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Obesity Tackled at School Level

by Medindia Content Team on  June 22, 2006 at 2:40 PM Obesity News   - G J E 4
Obesity Tackled at School Level
The Ontario government is tackling obesity by aiming at getting the children in northern communities to eat their vegetables.
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According to Health Promotion Minister, Jim Watson, the government would be launching a pilot project this fall, where carrot sticks, apples and other fresh fruit and vegetables would be supplied to children in elementary schools in Northern Ontario.

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"My ultimate goal is, if successful, I'd like to see it stretched throughout the province of Ontario," Mr. Watson said.

The health ministry has planned to spend about $450,000 on the project in elementary schools north of Parry Sound, which is 230 kilometres north of Toronto with the list of schools to be released next month.

Similar projects have also been undertaken in jurisdictions like British Columbia, which had set up a pilot program in 10 elementary schools last year, and England, whereby students in more than 500 schools were reached in 2000.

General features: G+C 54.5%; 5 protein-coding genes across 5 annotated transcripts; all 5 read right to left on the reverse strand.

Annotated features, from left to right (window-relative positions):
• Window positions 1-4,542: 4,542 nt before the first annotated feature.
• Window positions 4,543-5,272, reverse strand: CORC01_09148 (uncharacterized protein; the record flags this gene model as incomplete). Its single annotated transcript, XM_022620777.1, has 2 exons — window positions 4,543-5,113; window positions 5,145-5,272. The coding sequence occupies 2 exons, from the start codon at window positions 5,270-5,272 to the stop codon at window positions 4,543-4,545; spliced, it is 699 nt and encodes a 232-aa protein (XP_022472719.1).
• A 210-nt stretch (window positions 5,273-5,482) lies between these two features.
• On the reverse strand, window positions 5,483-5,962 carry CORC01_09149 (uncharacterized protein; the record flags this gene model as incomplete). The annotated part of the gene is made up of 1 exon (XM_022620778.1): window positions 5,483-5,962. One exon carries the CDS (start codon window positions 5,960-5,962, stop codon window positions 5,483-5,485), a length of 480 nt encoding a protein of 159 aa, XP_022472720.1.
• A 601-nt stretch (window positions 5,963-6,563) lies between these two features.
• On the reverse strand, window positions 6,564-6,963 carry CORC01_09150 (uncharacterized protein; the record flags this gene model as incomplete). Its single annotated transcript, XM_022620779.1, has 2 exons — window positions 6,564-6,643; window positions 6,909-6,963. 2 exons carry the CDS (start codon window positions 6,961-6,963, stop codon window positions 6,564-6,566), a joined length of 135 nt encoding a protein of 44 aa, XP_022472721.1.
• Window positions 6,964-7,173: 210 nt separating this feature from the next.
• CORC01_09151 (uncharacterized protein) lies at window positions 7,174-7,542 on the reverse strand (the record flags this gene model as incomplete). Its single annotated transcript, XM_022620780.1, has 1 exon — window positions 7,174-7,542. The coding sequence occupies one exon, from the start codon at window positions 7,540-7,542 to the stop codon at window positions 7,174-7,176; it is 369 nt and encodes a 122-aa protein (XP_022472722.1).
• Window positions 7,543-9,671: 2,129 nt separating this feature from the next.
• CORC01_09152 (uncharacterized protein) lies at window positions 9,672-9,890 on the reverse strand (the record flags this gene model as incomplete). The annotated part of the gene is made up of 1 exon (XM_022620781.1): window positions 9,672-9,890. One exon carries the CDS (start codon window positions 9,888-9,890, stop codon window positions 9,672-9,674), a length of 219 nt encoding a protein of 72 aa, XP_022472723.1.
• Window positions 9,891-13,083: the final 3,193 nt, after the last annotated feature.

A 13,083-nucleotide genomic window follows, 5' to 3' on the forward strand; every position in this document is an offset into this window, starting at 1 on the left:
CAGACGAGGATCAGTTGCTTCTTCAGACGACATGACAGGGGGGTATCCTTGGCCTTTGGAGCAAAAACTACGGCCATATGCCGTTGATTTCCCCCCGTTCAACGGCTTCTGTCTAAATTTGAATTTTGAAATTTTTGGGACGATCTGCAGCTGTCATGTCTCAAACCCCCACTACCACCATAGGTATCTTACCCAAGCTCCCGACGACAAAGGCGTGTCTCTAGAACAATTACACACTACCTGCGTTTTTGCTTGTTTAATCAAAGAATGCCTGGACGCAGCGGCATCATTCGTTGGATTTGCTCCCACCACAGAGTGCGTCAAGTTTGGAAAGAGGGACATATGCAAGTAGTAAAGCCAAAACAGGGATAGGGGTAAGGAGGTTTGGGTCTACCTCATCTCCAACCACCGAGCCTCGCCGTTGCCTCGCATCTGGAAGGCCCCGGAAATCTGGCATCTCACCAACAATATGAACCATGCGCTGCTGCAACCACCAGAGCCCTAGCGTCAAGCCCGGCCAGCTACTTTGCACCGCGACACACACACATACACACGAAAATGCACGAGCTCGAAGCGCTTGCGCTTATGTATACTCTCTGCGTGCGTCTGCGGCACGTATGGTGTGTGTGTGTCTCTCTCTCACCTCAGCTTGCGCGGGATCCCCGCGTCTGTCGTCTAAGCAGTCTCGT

According to Mr. Watson childhood obesity rates have tripled in 15 years. In fact it has been estimated that one in every six adults in the country is obese.

In November 2004 Ontario Chief Medical Officer of Health Sheela Basrur had called attention to the "obesity epidemic" threatening the health of Ontarians by an increase in heart disease, stroke and hypertension. The present project was initiated by the government in response to this.

"I am very heartened by the government's response to my report," Dr. Basrur. "This is a very promising start towards a strategy that ultimately will need to extend more broadly."

Dr. Basrur has applauded the initiation of the pilot project in the north because fresh fruit and vegetables were both scarce and expensive here.

Many communities have initiated their own movements to encourage children to include more fruits and vegetables in their diet. For instance in Windsor, JumpStart Community Nutrition provides fresh vegetables four days a week to 280 students under a 12-week pilot project.

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